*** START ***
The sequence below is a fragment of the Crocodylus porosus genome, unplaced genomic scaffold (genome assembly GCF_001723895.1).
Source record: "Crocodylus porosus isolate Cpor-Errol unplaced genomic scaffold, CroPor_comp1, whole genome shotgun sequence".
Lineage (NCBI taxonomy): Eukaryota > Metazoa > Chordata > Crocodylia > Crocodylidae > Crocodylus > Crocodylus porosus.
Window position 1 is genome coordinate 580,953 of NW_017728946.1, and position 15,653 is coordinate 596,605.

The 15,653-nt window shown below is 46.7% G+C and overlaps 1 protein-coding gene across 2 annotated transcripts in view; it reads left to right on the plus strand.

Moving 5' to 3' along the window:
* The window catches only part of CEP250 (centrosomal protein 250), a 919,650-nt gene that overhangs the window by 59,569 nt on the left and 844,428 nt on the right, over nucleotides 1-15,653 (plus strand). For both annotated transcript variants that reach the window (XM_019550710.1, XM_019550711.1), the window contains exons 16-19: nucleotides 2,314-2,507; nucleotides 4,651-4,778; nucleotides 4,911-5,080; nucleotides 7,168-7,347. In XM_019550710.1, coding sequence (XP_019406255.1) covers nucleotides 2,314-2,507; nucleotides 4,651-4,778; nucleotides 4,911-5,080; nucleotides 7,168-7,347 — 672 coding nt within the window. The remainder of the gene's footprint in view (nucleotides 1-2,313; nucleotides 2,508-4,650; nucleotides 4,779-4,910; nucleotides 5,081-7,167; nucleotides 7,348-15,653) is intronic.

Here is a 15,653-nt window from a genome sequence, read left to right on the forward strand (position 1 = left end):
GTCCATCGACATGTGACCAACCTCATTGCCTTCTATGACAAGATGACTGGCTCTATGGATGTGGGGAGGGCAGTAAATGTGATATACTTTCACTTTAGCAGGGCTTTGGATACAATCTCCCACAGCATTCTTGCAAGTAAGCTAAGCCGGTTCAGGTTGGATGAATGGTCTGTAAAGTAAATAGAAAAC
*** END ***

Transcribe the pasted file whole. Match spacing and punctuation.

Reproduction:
The sequence below is a fragment of the Crocodylus porosus genome, unplaced genomic scaffold (genome assembly GCF_001723895.1).
Source record: "Crocodylus porosus isolate Cpor-Errol unplaced genomic scaffold, CroPor_comp1, whole genome shotgun sequence".
Lineage (NCBI taxonomy): Eukaryota > Metazoa > Chordata > Crocodylia > Crocodylidae > Crocodylus > Crocodylus porosus.
Window position 1 is genome coordinate 580,953 of NW_017728946.1, and position 15,653 is coordinate 596,605.

The 15,653-nt window shown below is 46.7% G+C and overlaps 1 protein-coding gene across 2 annotated transcripts in view; it reads left to right on the plus strand.

Moving 5' to 3' along the window:
* The window catches only part of CEP250 (centrosomal protein 250), a 919,650-nt gene that overhangs the window by 59,569 nt on the left and 844,428 nt on the right, over nucleotides 1-15,653 (plus strand). For both annotated transcript variants that reach the window (XM_019550710.1, XM_019550711.1), the window contains exons 16-19: nucleotides 2,314-2,507; nucleotides 4,651-4,778; nucleotides 4,911-5,080; nucleotides 7,168-7,347. In XM_019550710.1, coding sequence (XP_019406255.1) covers nucleotides 2,314-2,507; nucleotides 4,651-4,778; nucleotides 4,911-5,080; nucleotides 7,168-7,347 — 672 coding nt within the window. The remainder of the gene's footprint in view (nucleotides 1-2,313; nucleotides 2,508-4,650; nucleotides 4,779-4,910; nucleotides 5,081-7,167; nucleotides 7,348-15,653) is intronic.

Here is a 15,653-nt window from a genome sequence, read left to right on the forward strand (position 1 = left end):
GTCCATCGACATGTGACCAACCTCATTGCCTTCTATGACAAGATGACTGGCTCTATGGATGTGGGGAGGGCAGTAAATGTGATATACTTTCACTTTAGCAGGGCTTTGGATACAATCTCCCACAGCATTCTTGCAAGTAAGCTAAGCCGGTTCAGGTTGGATGAATGGTCTGTAAAGTAAATAGAAAAC